Thus there has been described an apparatus and methodology for recording, storing, searching, retrieving, and monitoring telephone conversation voice and related data recorded and stored at locations remote from the origination and/or destination locations of the telephone calls. Moreover the disclosed apparatus and methodology permits searchable access to such conversations from multiple remote locations either as previously recorded data or in real time.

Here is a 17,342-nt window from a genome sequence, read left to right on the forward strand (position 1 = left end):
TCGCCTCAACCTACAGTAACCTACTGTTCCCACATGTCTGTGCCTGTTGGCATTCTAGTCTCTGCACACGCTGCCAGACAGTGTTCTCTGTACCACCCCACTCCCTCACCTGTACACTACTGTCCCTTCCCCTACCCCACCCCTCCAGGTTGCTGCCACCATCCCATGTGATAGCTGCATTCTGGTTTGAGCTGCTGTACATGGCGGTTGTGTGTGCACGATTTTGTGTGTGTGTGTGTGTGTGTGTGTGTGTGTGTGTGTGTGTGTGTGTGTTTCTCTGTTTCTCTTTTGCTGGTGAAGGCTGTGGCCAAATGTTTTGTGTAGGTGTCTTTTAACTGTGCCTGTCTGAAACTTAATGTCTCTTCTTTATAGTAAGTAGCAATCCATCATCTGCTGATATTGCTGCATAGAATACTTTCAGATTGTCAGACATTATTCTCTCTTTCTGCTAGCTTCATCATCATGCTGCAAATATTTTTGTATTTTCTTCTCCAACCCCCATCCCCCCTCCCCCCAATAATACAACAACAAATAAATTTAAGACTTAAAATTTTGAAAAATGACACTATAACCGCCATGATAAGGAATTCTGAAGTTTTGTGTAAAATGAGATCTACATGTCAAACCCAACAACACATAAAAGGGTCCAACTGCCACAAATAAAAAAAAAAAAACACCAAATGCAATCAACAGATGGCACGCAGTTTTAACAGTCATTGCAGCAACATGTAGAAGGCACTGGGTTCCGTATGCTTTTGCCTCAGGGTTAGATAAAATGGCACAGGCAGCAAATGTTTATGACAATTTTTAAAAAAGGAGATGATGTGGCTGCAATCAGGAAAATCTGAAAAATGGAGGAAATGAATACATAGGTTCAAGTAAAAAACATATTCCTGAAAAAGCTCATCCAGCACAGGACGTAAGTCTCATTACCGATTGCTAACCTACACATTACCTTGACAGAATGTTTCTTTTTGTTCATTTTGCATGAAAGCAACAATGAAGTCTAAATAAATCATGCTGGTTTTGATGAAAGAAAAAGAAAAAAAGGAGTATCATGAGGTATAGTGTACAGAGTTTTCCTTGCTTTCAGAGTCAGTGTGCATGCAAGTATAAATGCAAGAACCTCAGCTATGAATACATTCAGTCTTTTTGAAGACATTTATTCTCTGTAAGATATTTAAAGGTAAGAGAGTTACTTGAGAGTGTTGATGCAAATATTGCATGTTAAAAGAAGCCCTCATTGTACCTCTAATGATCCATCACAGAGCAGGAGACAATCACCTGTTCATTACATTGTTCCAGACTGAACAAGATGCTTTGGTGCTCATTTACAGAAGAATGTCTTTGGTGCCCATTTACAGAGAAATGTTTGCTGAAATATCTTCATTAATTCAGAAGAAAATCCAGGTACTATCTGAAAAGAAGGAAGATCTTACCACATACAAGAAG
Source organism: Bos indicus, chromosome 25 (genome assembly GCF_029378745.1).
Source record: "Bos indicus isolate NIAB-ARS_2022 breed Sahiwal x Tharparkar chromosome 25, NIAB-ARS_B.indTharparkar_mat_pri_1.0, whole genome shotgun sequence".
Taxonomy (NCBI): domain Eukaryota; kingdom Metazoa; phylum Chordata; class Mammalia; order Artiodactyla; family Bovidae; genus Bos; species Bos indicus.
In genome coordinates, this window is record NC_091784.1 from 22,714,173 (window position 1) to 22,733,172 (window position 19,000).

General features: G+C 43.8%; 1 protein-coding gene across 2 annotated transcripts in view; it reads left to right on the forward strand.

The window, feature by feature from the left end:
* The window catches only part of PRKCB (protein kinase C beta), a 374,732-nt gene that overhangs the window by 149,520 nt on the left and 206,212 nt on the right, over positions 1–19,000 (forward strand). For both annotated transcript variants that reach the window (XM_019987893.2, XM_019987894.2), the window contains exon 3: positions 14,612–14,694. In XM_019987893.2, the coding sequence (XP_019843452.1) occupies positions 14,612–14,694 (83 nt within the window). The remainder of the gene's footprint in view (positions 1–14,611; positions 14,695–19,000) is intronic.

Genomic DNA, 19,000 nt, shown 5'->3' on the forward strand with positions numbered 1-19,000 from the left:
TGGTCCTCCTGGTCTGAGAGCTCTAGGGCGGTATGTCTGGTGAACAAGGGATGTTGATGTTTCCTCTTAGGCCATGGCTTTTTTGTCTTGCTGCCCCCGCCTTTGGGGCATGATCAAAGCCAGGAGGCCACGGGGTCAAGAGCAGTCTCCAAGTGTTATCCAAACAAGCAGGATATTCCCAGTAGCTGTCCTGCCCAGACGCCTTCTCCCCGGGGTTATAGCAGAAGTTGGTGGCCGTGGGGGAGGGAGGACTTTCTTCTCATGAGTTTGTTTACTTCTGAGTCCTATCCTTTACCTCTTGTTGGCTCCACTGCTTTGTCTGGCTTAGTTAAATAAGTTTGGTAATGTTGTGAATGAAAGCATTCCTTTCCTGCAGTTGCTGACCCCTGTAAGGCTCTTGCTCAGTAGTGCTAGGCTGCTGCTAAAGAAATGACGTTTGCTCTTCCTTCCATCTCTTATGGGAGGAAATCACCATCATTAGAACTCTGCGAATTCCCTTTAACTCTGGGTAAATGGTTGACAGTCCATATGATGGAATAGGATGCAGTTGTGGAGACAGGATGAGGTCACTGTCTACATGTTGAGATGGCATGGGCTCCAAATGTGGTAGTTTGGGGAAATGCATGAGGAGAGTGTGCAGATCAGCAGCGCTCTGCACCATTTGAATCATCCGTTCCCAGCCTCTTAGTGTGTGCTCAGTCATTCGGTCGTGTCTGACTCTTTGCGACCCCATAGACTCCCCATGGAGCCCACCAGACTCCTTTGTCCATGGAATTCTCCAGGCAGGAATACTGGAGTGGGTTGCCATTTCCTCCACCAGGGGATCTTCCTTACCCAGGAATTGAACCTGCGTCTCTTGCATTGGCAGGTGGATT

While the present subject matter has been described in detail with respect to specific embodiments thereof, it will be appreciated that those skilled in the art, upon attaining an understanding of the foregoing may readily produce alterations to, variations of, and equivalents to such embodiments. Accordingly, the scope of the present disclosure is by way of example rather than by way of limitation, and the subject disclosure does not preclude inclusion of such modifications, variations and/or additions to the present subject matter as would be readily apparent to one of ordinary skill in the art.